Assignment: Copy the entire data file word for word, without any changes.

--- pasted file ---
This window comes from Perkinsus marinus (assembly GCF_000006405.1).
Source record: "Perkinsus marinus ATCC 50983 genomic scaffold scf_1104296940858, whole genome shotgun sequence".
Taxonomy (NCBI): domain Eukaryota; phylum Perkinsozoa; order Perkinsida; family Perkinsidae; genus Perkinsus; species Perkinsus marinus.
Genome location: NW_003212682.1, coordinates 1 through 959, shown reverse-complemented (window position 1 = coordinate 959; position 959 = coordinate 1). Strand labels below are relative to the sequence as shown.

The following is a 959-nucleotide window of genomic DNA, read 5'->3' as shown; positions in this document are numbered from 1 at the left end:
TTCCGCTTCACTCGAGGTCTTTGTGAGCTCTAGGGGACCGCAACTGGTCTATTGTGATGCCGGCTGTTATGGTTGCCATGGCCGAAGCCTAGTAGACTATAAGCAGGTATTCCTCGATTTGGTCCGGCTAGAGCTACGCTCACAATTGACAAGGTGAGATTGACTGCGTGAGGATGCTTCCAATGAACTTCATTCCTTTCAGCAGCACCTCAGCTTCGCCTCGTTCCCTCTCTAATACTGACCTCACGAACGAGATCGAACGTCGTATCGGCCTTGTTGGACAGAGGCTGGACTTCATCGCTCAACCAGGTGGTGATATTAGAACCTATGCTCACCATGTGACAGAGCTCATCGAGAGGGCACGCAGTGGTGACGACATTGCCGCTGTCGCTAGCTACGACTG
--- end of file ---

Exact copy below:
This window comes from Perkinsus marinus (assembly GCF_000006405.1).
Source record: "Perkinsus marinus ATCC 50983 genomic scaffold scf_1104296940858, whole genome shotgun sequence".
Taxonomy (NCBI): domain Eukaryota; phylum Perkinsozoa; order Perkinsida; family Perkinsidae; genus Perkinsus; species Perkinsus marinus.
Genome location: NW_003212682.1, coordinates 1 through 959, shown reverse-complemented (window position 1 = coordinate 959; position 959 = coordinate 1). Strand labels below are relative to the sequence as shown.

The following is a 959-nucleotide window of genomic DNA, read 5'->3' as shown; positions in this document are numbered from 1 at the left end:
TTCCGCTTCACTCGAGGTCTTTGTGAGCTCTAGGGGACCGCAACTGGTCTATTGTGATGCCGGCTGTTATGGTTGCCATGGCCGAAGCCTAGTAGACTATAAGCAGGTATTCCTCGATTTGGTCCGGCTAGAGCTACGCTCACAATTGACAAGGTGAGATTGACTGCGTGAGGATGCTTCCAATGAACTTCATTCCTTTCAGCAGCACCTCAGCTTCGCCTCGTTCCCTCTCTAATACTGACCTCACGAACGAGATCGAACGTCGTATCGGCCTTGTTGGACAGAGGCTGGACTTCATCGCTCAACCAGGTGGTGATATTAGAACCTATGCTCACCATGTGACAGAGCTCATCGAGAGGGCACGCAGTGGTGACGACATTGCCGCTGTCGCTAGCTACGACTG